“During the Liberation War, I came to know about the atrocities committed by the Pakistani Army through print and electronic media outlets. I, then, decided to do something for the oppressed people of Bangladesh,” he added.
“I started collecting funds in Japan. I also shipped food and other essential commodities to the distressed people,” he recalled.

Munshi Mohammad Fazle Kader expressed his gratitude to Bangladesh for receiving the award.
“I’m a simple person. It’s a lifetime achievement from Bangladesh,” he said.

An eyewitness war of the Liberation War, he added, “I was working at the deputy high commission in Kolkata in 1971. I’m one of the persons who raised the national flag of Bangladesh at the deputy high commission in Kolkata.”

“The oppression of the Pakistani army against minorities, and the Bangladesh people, inspired me to work in favour of the Liberation War of Bangladesh. I prepared documents, distributed letters and leaflets and participated in meetings and processions to raise voice against the atrocities committed by the Pakistani Army,” he added.

 

The General’s Amnesia

Pervez Musharraf

Gen Musharraf has been on yet another whirlwind media tour trying to impress the Americans. It doesn’t seem to be working. His appearance on the Jon Stewart show earlier this week found him staring while the anchor termed him a liar to his face. Yesterday he arrived at ‘Woodrow Wilson International Center for Scholars’, an American think tank to present his show to Washington officials. Whether he realised it or not, however, the think tank presented the speech on a live broadcast and a video of the speech can be streamed from their website.

Musharraf started his speech with a history lesson, and it is one that we can learn a lot from. Not because what he said was true, but because what he said was a warped telling of history that reveals much about the way these old men view the world. For example, did you know that “the situation in Pakistan was perfectly normal until 1979”?

This is important because to Musharraf, religious militancy did not exist until it was introduced during the jihad against Soviet Union in Afghanistan. The General knows better. He knows that religious sentiment was whipped against Bengalis as kaffirs in order to get troops to fight against their Muslim brothers. He knows that the 1974 proceedings against Ahmadis were a direct result of religious unrest.

When the original constitution was written in 1956 reflected the vision of Pakistan that Quaid-i-Azam Muhammad Ali Jinnah expressed in his address of 11 August 1947 when he stated that, “You are free; you are free to go to your temples, you are free to go to your mosques or to any other place or worship in this State of Pakistan. You may belong to any religion or caste or creed that has nothing to do with the business of the State.”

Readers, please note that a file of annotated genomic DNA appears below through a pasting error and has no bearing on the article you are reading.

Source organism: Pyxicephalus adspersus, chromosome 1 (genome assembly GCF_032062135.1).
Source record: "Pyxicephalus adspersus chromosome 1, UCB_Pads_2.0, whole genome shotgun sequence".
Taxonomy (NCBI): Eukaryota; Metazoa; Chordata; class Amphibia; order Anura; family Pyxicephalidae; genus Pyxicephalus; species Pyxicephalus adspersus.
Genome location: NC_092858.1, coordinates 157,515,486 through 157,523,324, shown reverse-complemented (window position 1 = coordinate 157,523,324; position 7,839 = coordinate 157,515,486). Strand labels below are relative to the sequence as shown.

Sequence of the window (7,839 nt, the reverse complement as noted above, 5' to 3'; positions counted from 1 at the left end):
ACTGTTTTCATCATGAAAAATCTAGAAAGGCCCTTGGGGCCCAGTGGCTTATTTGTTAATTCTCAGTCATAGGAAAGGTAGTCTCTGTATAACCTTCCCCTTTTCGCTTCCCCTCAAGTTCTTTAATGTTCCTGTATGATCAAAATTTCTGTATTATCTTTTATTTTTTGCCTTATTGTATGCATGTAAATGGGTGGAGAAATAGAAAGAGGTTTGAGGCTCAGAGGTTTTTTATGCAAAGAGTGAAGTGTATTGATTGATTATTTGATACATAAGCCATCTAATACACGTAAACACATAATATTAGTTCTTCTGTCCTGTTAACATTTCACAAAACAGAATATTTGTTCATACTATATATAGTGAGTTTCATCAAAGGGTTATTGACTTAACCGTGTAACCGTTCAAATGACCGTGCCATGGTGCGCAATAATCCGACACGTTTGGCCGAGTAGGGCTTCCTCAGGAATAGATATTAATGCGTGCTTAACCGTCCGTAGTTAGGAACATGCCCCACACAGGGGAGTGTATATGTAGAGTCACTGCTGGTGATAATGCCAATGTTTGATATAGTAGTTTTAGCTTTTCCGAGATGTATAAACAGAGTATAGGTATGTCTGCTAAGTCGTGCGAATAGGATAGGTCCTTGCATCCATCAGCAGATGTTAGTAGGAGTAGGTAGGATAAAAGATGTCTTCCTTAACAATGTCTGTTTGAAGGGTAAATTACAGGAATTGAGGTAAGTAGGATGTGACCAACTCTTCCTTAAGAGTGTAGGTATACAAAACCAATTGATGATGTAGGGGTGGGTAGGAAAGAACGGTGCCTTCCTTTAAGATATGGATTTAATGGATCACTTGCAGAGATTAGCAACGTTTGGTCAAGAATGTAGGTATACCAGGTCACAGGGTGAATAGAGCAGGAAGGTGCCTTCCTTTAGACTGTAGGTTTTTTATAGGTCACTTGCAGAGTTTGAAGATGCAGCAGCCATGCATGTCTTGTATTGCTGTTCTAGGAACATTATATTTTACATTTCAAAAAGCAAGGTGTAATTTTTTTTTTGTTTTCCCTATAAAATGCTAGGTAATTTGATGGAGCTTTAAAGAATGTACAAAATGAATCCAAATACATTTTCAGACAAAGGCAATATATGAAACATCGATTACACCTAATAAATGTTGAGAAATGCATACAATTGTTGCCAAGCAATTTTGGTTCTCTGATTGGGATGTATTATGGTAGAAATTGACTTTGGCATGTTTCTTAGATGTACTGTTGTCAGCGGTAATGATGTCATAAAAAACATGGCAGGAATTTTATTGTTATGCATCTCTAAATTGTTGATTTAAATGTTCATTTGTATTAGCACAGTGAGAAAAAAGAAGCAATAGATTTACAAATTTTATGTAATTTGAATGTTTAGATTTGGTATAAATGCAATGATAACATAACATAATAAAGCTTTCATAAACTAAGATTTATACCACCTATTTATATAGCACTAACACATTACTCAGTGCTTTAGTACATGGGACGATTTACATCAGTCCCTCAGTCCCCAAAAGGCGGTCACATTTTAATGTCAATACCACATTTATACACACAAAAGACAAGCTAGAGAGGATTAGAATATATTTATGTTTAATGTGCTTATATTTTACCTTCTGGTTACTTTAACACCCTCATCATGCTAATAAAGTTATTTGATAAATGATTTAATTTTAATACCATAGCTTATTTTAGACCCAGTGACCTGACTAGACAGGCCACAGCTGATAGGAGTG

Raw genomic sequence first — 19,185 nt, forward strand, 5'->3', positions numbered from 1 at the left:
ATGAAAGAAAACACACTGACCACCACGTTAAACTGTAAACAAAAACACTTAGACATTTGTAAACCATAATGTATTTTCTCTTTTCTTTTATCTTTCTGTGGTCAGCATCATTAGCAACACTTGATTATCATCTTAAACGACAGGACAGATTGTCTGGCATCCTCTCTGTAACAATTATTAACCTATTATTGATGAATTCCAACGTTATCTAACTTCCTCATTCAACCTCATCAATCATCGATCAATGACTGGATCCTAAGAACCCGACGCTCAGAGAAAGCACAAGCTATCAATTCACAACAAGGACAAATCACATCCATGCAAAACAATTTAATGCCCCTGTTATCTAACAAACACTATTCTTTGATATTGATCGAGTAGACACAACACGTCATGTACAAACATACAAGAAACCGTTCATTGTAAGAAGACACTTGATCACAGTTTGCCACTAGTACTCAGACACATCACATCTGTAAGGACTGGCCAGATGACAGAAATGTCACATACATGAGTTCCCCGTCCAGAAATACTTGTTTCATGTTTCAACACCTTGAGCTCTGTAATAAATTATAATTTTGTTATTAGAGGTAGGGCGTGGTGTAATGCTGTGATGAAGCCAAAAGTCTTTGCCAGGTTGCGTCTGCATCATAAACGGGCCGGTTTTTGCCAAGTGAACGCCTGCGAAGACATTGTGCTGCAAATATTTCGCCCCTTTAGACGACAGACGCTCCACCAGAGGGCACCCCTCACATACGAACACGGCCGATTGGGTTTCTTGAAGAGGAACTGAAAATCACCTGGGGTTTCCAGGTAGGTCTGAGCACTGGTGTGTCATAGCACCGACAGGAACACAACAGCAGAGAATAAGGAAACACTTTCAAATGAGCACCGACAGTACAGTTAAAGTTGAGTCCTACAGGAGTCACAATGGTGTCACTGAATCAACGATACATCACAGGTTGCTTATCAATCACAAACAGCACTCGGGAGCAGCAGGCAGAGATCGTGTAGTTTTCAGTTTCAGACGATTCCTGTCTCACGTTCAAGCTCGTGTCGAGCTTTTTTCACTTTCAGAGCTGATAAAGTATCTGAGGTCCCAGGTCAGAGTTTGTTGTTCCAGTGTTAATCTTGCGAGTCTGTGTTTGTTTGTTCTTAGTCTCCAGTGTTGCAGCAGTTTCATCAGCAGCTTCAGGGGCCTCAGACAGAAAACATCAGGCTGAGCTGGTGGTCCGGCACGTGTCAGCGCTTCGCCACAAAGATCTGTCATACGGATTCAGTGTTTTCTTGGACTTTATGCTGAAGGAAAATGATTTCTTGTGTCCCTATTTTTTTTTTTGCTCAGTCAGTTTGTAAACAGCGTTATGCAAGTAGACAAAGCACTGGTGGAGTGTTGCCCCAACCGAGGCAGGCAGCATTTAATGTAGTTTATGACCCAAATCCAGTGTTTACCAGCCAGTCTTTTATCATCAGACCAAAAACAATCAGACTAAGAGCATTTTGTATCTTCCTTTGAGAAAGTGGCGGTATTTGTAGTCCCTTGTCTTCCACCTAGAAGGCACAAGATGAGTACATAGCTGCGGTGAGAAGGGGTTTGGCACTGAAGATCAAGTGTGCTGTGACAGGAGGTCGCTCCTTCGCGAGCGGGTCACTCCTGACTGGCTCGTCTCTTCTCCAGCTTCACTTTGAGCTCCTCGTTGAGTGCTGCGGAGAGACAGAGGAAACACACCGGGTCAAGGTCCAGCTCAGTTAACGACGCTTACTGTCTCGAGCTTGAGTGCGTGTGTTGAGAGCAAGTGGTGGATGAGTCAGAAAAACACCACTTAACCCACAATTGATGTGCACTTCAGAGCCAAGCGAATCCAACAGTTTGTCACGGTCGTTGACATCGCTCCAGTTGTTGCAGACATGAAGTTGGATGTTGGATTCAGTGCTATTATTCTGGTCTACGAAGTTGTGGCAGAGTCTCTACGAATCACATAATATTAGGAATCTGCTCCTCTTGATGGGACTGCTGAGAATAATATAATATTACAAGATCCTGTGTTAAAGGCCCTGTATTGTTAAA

Such religious tolerance did not sit well with groups like Majlis-e-Ahrar-e-Islam and Jamaat-i-Islami and these groups demonstrated against minorities. Articles 260(3)(a) and (b) were introduced in 1974 – well before the Soviet invasion of Afghanistan.

And this is not the only historical amnesia that was revealed during the General’s speech. According to Musharraf, in the 1990s dozens of mujahideen groups sprouted from the ground due to popular support and public sympathy for the liberation of Kashmir. Once again, the role of military in organising, training, and arming these groups was conveniently left out of the discussion.

Similarly, the General claims that it was not until the Americans pulled out of Afghanistan in 1989 that any anti-American sentiments existed in Pakistan. Really! And so to General Musharraf, the US Embassy in Islamabad was not attacked and burned in 1979. And this attack that never took place certainly had nothing to do with the fact that US cut military aid in April 1979 for the third time under the 1977 Symington Amendment due to concerns about Pakistan’s nuclear programme.

Perhaps it is because Musharraf has such a poor grasp on history that he has taken to announcing from American microphones that he will return to Pakistan on 23 March 2012 to stand for elections. He says if he is elected he will do everything the same as he did before. Asked if he could do anything over from the past what would it be, Musharraf could not remember Kargil. He had forgotten how he sacked the judiciary. He said that before he left office his popularity was 84 per cent so he does not have to reinvent the wheel! His historical amnesia has wiped out the uncomfortable images of people celebrating in the streets and distributing sweets when he left. Gen Musharraf may have forgotten the past, but we remember.

Nobody wants to go back to the way things were in the past. We’re looking to go forward. Musharraf can’t understand this because he is from the past, and his view of the world is warped by historical amnesia.